- Dear Jim
thanks for the information it is very interesting and useful.
One ofthe things I have heard is that the term nirodha was understood
in ancient vedic times to be a quality produced in a sacred fire when
it was protected from the environment: i.e. wind, rain, leaves, twigs
and insects, etc. This kind of flame was seen as a better flame to
practice sacrifice with. It seemed to me that this was a simile for
reducing the hinderances to practice, sensual desire, ill-will, etc.
I liked the idea of Buddha using terms that had more than one
dimension to their meaning. Remove the hinderances to the flame
burning properly so you can see what fuel is causing the flame to be
produced. remove that fuel and you remove the flame.
Well I found in interesting anyway.
thanks again for your help
--- In dhammastudygroup@y..., "Jim Anderson" <jima@b...> wrote:
> Dear Antony,
> I take it that your query on the term 'nirodha' has something to do
> interest in its etymology especially when I see that you divide the
> into NI + RODHA. I'm not too familiar with the word myself so I
> search about for some commentarial explanation. I have found a good
> point for exploring this word with some useful information provided
> Visuddhimagga (XVI.18) in reference to the term as used in the
> truth: dukkha-nirodha. In this passage we learn that NI has the
> 'absence' (abhaava). In a traditional grammar like the Saddaniiti,
> a section on the prefixes (upasagga-s) that gives the various
senses of each
> prefix. For NI we find that 'abhaava' is listed as one of the 14
> given there.
> RODH is derived from the verbal root RUDH. The Dhaatumaala (Garland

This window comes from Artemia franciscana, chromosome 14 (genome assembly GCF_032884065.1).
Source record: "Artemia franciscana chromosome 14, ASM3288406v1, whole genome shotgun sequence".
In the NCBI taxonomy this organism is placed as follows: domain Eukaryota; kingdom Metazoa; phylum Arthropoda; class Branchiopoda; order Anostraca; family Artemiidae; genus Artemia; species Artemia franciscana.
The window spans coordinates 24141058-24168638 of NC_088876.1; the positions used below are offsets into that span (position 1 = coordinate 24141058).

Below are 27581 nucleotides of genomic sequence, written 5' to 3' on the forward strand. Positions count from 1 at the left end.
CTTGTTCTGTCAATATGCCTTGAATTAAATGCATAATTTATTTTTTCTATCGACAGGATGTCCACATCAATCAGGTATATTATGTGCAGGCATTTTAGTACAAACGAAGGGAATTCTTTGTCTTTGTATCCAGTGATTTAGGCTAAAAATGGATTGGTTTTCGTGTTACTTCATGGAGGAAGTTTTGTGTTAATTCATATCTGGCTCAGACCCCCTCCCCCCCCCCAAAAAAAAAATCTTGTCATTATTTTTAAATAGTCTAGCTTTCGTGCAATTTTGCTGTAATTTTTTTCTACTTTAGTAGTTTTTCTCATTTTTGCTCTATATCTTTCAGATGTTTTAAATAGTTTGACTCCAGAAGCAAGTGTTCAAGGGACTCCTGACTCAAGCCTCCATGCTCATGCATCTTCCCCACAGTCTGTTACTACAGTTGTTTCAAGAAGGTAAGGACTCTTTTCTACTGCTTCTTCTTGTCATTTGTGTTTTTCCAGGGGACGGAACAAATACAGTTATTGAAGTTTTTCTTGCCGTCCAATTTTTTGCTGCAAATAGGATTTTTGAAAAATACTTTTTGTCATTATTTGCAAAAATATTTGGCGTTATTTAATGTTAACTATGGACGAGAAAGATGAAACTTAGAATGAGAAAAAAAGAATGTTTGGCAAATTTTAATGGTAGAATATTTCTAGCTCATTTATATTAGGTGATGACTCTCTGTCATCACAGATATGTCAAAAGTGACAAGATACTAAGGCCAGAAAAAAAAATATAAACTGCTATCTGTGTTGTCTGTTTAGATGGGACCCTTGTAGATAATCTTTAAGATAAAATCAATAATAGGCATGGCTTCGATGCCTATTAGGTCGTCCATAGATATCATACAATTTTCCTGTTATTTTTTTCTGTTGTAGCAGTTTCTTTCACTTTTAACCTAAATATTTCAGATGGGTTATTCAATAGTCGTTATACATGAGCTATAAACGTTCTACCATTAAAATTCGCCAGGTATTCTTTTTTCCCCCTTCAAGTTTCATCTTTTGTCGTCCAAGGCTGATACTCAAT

> Roots -- one of the three major sections of the Saddaniiti) gives
> meaning as: 'aavara.na' which does not exactly have a clear
meaning for me.
> The PED gives the meaning of aavara.na as: hindrance, obstruction
> might do for now. RUDH becomes RODH by way of the addition of the
> primary affix 'a' (gha~n) which changes the root vowel U into O
> strengthening (gu.na). RUDH + A > RODHA. For the word RODHA the PED
> gives: obstruction, stopping. In the next entry for the same word
> given: bank, dam -- which one can see is connected to the first
> meaning and could very well have been included in the first entry.
> passage at Vism XVI.18 defines RODHA as 'caaraka'. ~Naa.namoli
> RODHA as 'constraint' and 'caaraka' as 'prison'. In checking with
> Sanskrit Dictionary, "bondage, fetter" could also be considered for
> 'caaraka'. I'm not sure what word would best fit with 'absence of'
> only thinking of something like 'absence of obstruction' for now.
> passage also gives an alternative meaning for 'nirodha'
as 'anuppaada' --
> non-arising. So now there is more to go on for further study.
> I hope you find these notes useful in your worthwhile investigation
> term 'nirodha'.
> Best wishes,
> Jim A.
> -----Original Message-----
> From: abrennan@y... <abrennan@y...>
> To: dhammastudygroup@y... <dhammastudygroup@y...>
> Date: Tuesday, January 30, 2001 8:46 PM
> Subject: [DhammaStudyGroup] Nirodha
> >I am interested in this term: Nirodha
> >does anyone have any information on the background of the term
> >I only ever see it translated as cessation, and although I don't
> >disagree with that at all, I know that there are other dimensions
> >the meaning, as there are with almost all terms translated into the
> >limitations of English.
> >I understand that it is a product of two other words Ni and Rodha,
> >meaning something like below and Rodha meaning something like
> >I would be interested in your comments.
- dear abrennan,
i dont know the exact english equivalents ,
i stated the pali words so of anyone has a pali CD the words can be searched.